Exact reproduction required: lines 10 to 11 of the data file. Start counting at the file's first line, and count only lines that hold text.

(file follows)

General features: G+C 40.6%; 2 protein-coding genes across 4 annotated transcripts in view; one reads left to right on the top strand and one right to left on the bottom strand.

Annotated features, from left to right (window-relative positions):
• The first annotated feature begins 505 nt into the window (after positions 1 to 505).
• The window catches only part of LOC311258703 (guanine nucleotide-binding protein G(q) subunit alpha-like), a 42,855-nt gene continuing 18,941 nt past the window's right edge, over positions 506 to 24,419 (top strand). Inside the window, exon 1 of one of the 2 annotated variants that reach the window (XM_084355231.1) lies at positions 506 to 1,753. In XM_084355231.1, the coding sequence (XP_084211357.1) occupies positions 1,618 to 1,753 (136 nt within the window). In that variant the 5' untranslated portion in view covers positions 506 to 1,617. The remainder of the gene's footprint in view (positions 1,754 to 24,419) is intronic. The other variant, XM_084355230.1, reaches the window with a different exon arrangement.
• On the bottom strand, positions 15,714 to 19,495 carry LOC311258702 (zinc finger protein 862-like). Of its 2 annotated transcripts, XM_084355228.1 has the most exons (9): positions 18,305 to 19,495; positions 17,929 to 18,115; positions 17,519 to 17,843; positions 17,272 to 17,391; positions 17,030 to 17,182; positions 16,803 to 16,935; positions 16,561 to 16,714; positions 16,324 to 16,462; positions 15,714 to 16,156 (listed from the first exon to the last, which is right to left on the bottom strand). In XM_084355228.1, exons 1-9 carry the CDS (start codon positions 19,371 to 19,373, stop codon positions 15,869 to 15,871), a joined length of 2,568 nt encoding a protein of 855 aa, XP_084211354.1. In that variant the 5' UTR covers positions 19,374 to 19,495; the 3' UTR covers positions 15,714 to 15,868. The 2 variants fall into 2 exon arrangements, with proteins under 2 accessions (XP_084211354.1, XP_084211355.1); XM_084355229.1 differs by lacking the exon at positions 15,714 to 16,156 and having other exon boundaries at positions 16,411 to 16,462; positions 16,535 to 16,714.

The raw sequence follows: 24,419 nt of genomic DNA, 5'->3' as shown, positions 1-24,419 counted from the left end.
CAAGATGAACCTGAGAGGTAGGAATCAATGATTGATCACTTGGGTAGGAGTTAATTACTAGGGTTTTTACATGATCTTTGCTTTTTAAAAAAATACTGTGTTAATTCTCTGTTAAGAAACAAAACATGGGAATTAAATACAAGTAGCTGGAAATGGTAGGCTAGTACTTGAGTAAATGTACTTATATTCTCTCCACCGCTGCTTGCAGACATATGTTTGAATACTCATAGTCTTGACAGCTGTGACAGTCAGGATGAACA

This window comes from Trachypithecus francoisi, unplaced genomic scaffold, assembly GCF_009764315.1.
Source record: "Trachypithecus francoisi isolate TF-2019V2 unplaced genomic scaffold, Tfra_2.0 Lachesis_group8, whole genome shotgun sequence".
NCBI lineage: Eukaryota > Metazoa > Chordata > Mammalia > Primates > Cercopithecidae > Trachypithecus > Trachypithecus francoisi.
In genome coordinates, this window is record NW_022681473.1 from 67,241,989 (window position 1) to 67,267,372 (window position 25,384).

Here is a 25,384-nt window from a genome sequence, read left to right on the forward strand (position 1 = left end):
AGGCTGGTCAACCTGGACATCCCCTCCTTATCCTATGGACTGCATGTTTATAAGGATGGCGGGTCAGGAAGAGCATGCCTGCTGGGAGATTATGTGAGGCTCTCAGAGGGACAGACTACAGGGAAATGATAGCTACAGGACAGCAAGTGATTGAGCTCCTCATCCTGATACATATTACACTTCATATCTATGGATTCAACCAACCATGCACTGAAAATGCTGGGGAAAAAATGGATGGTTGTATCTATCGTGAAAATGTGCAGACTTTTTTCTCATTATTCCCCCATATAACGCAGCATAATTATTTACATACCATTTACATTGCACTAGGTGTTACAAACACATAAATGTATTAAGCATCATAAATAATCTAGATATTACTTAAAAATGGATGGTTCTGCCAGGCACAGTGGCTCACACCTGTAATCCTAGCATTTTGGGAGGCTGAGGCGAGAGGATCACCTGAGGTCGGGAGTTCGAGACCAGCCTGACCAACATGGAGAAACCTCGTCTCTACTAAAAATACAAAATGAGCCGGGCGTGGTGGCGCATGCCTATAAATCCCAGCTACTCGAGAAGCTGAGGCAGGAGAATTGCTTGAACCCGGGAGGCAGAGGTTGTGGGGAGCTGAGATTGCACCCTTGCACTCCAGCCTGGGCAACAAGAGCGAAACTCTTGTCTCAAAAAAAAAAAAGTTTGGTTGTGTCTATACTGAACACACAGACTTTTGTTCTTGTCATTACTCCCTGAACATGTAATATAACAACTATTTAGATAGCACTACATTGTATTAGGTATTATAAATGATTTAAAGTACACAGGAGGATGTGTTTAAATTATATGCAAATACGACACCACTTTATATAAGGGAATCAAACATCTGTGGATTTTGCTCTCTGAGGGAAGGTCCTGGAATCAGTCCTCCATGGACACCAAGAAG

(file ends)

NCBI lineage: Eukaryota > Metazoa > Chordata > Mammalia > Primates > Cercopithecidae > Trachypithecus > Trachypithecus francoisi.
In genome coordinates, this window is record NW_022681473.1 from 67,241,989 (window position 1) to 67,267,372 (window position 25,384).